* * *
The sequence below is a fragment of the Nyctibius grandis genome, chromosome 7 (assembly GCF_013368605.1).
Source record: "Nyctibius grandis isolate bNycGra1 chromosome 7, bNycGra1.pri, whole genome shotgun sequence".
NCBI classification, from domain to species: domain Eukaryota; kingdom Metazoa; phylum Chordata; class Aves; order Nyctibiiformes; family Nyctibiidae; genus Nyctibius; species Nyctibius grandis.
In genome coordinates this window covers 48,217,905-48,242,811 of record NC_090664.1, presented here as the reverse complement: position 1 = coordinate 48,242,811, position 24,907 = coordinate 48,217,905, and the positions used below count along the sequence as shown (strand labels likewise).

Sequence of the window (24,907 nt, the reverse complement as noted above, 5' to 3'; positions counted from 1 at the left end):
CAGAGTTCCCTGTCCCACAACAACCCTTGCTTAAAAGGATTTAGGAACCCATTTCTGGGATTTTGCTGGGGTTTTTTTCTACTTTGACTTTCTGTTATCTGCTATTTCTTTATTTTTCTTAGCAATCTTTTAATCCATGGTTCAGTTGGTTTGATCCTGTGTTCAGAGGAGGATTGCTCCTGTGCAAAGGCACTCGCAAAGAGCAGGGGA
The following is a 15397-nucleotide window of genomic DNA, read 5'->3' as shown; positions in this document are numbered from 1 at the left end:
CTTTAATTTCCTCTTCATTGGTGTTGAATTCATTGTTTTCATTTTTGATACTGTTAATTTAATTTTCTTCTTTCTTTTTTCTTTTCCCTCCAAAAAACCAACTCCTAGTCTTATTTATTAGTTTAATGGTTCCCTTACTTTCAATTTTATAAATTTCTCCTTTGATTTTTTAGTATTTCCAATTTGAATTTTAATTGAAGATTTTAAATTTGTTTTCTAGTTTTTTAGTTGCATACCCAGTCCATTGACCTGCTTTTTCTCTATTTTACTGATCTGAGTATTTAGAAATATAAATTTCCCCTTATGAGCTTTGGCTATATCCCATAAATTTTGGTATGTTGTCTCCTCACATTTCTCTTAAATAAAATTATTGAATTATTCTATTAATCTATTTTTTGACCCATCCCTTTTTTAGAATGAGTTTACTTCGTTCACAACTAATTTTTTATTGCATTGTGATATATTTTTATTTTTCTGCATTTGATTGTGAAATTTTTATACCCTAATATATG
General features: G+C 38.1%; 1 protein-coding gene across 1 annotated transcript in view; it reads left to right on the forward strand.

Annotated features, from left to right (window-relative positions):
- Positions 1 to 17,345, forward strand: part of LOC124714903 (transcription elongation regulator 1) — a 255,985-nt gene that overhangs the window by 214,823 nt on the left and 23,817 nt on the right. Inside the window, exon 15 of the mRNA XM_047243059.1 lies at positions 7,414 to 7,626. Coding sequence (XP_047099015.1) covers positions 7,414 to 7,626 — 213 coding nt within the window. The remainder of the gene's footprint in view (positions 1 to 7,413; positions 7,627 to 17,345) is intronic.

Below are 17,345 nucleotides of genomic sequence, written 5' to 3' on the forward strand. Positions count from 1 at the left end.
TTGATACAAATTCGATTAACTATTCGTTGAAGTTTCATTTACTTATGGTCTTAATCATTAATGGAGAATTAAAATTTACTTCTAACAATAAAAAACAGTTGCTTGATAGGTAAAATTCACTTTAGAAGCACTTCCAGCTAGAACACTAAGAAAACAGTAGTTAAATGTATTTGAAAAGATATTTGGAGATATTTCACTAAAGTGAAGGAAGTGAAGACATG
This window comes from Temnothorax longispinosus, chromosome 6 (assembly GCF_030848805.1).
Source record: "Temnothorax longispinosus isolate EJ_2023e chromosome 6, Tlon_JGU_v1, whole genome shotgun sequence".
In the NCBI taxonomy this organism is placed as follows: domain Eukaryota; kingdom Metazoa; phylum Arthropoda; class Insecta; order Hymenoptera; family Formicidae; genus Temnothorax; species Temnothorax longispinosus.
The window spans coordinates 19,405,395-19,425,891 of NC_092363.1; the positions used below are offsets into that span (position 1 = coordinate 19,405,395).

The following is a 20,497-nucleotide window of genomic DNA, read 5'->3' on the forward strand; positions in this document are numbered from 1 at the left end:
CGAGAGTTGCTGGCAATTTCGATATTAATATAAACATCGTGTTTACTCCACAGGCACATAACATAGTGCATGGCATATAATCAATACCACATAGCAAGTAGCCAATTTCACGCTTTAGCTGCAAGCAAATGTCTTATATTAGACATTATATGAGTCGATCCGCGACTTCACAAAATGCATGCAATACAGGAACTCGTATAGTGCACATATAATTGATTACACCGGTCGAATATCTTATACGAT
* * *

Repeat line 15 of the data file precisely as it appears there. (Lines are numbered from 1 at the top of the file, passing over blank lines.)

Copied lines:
Source record: "Temnothorax longispinosus isolate EJ_2023e chromosome 6, Tlon_JGU_v1, whole genome shotgun sequence".